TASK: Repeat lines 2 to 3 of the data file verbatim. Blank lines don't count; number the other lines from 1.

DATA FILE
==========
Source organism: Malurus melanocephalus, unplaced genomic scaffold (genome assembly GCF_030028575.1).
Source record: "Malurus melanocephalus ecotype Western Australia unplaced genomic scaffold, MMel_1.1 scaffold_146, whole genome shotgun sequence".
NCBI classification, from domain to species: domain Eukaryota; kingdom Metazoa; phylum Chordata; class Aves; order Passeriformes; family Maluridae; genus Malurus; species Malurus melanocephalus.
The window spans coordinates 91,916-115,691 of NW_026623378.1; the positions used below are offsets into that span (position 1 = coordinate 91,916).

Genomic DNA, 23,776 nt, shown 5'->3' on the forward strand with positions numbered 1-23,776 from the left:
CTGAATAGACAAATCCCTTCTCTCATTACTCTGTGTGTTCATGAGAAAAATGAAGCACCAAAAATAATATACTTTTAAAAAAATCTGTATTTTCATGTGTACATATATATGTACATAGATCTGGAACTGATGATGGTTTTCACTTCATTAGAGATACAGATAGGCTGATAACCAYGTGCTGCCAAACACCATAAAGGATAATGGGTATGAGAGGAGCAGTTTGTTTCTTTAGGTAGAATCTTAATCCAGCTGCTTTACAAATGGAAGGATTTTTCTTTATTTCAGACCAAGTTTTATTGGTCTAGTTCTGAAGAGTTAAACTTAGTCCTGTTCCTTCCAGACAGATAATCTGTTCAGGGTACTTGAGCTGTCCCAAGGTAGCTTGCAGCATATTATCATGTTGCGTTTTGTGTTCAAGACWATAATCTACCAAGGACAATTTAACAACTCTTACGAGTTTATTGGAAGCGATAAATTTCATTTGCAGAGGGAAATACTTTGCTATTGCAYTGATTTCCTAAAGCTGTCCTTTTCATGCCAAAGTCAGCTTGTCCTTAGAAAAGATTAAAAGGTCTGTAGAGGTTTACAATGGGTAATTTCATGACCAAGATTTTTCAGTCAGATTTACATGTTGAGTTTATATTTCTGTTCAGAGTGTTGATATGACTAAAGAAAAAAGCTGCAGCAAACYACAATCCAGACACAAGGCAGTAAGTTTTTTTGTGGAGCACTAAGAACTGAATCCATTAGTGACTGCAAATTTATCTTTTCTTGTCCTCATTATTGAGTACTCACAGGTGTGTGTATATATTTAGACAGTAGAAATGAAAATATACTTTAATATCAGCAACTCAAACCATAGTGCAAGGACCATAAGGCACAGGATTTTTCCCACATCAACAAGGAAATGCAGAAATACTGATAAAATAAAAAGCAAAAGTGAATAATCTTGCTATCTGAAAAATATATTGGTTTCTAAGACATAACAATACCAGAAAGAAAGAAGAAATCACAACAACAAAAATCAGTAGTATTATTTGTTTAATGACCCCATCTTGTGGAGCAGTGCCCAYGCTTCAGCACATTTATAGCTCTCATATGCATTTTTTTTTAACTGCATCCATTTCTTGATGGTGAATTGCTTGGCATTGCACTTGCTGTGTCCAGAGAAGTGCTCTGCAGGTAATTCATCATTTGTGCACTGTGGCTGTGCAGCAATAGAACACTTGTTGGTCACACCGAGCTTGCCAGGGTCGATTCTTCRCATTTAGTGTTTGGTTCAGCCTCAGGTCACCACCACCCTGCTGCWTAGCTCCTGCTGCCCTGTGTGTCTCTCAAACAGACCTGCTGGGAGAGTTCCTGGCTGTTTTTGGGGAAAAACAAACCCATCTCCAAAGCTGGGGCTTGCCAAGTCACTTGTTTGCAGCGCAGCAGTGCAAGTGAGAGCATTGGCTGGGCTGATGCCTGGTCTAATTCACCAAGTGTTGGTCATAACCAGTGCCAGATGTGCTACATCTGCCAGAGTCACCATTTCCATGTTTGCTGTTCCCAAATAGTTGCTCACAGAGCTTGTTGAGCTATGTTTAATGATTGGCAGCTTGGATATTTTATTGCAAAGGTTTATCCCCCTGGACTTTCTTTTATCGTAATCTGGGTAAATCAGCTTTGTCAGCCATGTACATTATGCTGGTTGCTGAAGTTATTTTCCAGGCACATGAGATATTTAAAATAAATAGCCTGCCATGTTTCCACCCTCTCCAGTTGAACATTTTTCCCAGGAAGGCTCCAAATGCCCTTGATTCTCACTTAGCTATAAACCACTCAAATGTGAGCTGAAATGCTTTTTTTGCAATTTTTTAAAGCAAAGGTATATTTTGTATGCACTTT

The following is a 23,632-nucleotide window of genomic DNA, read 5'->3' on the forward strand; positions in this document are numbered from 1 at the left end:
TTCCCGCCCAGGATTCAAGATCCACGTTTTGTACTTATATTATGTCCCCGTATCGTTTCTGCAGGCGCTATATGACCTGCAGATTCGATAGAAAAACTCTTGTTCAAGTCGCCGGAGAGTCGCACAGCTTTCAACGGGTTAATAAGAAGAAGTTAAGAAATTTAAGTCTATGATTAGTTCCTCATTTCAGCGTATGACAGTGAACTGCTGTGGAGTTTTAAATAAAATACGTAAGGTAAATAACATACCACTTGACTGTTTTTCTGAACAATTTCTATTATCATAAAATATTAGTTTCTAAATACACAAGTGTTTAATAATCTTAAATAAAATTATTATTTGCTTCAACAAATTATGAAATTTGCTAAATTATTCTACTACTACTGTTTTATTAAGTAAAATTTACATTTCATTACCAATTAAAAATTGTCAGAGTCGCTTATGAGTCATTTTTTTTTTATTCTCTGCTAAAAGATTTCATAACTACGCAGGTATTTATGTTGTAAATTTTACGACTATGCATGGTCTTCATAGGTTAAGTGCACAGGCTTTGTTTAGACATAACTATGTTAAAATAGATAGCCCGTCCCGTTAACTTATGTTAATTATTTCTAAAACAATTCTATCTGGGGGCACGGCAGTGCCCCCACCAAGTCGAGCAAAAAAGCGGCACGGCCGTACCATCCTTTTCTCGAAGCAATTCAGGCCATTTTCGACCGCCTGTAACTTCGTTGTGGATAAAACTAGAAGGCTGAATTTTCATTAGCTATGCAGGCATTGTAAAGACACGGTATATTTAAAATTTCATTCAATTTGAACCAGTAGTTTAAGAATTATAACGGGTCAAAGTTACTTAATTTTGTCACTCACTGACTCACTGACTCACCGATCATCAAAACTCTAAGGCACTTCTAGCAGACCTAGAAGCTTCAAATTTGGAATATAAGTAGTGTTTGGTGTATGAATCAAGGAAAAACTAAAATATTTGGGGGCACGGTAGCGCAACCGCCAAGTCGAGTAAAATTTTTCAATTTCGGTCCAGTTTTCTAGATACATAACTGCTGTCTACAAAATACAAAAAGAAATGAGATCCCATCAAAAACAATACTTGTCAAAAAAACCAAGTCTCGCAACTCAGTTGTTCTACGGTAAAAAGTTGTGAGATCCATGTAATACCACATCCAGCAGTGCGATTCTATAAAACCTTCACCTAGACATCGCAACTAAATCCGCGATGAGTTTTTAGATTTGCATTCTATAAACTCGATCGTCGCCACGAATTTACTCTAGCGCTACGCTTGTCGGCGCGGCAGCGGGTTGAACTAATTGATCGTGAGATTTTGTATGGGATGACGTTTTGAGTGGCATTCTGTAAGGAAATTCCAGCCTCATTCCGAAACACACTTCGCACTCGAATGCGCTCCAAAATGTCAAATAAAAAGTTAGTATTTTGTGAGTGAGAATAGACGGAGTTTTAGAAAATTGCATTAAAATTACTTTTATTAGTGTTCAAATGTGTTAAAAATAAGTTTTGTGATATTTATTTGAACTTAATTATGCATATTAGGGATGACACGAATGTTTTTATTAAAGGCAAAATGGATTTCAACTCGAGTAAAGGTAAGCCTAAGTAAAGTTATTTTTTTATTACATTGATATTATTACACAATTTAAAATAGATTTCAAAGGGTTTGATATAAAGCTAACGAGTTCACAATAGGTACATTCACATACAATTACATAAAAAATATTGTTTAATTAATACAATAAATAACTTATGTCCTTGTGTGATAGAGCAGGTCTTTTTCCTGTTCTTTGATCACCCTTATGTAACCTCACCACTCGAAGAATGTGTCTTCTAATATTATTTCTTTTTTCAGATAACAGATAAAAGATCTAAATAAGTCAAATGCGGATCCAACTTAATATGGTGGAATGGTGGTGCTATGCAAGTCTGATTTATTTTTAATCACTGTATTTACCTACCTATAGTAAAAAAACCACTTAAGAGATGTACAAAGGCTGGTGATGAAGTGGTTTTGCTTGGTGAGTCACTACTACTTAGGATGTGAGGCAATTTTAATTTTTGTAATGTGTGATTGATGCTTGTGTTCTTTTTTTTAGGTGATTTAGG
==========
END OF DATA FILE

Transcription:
Source record: "Malurus melanocephalus ecotype Western Australia unplaced genomic scaffold, MMel_1.1 scaffold_146, whole genome shotgun sequence".
NCBI classification, from domain to species: domain Eukaryota; kingdom Metazoa; phylum Chordata; class Aves; order Passeriformes; family Maluridae; genus Malurus; species Malurus melanocephalus.